The Imaginary Autopsee

The Clinic – 1006 6th St. NW

Remaining Performances:

Friday, July 23, at 6 p.m.

They say: “A classic Commedia dell’Arte play complete with impossible situations, mistaken identity, and a happily ever after ending! Wild physical comedy, innuendo, and improvisation make sure that any audience member watching The Imaginary Autopsee will laugh themselves TO DEATH!”

Derek’s Take: If the thought of a show stuffed with “stock” characters sets off your stereotype alarm, The Imaginary Autopsee kindly advises you to chill the hell out.  I mean, we’re talking the 16th Century here.  And Autopsee, anyway, is an equal opportunity lampooner:  in its world of nutty masters and servants, everyone exudes a buffoonish and energetic charm that transcends boilerplate, even for the politically correct.

Roger Payano’s production begins with an announcement stunning to modern ears:  Dottore (Jeff Hylden), the revered medicine man of his tiny burg, doesn’t buy the claims of arterial science and vows to disprove the theory of closed circulation.  An open system it must be!  This, though, is of little concern to Pantalone, the stooped treasure-seeker who asks to marry Isabella, the doctor’s daughter.  The proposition’s a go until Dottore’s imperious wife gets involved, applying a smackdown worthy of her officious German accent and Idi Amin-like medallion-wear.  There will be no such marriage on her watch.

Enter then, Arlecchino (Ryan Sellers), the man charged to woo Isabella on behalf of Pantalone’s son (you read that right), Lelio.  Disguised in a fake beard and packing a love letter entrusted to his delivery, Arlecchino infiltrates Dottore’s lair and is discovered by Colombina (Aniko Olah), the maid.  What ensues is an inspired sequence accompanied by a pop music soundtrack hummed by the players offstage.  Arlecchino and Colombina purr and claw to the sounds of “The Lion Sleeps Tonight” and in turn stalk each other like chimps with a hankering for nits, but are quickly interrupted by the doctor; it’s dissection time!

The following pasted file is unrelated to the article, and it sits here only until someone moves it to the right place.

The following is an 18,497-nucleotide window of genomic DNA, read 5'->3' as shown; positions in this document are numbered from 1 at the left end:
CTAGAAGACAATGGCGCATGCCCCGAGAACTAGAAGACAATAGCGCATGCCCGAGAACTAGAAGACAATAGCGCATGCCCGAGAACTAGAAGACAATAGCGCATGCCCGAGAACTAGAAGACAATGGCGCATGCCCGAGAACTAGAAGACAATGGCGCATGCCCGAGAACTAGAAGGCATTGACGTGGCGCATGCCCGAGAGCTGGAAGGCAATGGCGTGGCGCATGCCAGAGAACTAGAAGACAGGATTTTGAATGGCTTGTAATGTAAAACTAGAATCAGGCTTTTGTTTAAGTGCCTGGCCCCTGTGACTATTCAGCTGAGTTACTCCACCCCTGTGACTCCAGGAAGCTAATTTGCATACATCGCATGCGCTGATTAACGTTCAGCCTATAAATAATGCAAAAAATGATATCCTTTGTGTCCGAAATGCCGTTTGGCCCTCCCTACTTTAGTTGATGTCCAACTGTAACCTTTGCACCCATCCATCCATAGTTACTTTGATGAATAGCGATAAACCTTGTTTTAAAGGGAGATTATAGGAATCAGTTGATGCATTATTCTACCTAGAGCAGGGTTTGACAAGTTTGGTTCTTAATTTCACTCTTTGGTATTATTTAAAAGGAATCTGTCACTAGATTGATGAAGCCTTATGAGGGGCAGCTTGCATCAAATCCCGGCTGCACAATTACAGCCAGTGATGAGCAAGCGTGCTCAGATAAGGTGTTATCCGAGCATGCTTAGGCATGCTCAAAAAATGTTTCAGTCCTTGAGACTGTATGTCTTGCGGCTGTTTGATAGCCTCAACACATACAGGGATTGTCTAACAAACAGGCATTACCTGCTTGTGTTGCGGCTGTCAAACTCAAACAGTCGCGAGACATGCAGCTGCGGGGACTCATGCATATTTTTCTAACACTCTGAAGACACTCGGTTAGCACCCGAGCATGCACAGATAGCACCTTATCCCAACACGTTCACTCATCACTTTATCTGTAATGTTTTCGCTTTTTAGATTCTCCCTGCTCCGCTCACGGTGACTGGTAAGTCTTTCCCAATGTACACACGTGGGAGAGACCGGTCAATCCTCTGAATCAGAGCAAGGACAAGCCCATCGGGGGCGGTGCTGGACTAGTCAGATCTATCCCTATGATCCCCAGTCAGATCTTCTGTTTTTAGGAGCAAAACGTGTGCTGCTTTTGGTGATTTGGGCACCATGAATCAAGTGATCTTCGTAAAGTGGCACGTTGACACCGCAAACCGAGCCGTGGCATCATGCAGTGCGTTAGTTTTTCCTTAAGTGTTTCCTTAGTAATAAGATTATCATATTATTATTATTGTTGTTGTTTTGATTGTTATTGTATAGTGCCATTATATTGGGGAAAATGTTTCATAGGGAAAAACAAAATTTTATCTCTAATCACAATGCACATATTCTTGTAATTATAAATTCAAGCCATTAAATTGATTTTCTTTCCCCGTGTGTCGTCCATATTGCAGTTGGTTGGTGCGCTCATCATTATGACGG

Arlecchino plays a cadaver to obscure his tryst with Colombina, but at great peril – Dottore intends to cut him open and settle the blood question once and for all.  Sellers and Hylden transform the scene with their hyperkinetic physicality, with Hylden’s probing prompting unexpected “reflex” actions from Sellers, including an always amusing jab to the doctor’s crotch.  Sellers shines in his role, which in later scenes has him playing a doctor himself, prescribing bogus curatives to a grateful populace.  This turn also yields the play’s greatest visual:  Arclecchino performing “gyrotherapy” by lifting Dottore onto his shoulders and spinning him round and round, another badly needed fan in the Clinic’s suffocation zone.

The result is a highly entertaining romp, a vibrant must-see spectacle.  Payano and his cast do this Commedia dell’Arte classic proud.

See it if: You’re ready for a rollicking introduction to Commedia dell’Arte.

Skip it if: You’re put off by the show’s would-be credo, a flimsy assurance from a 1970s soap opera: Trust me, I’m a doctor.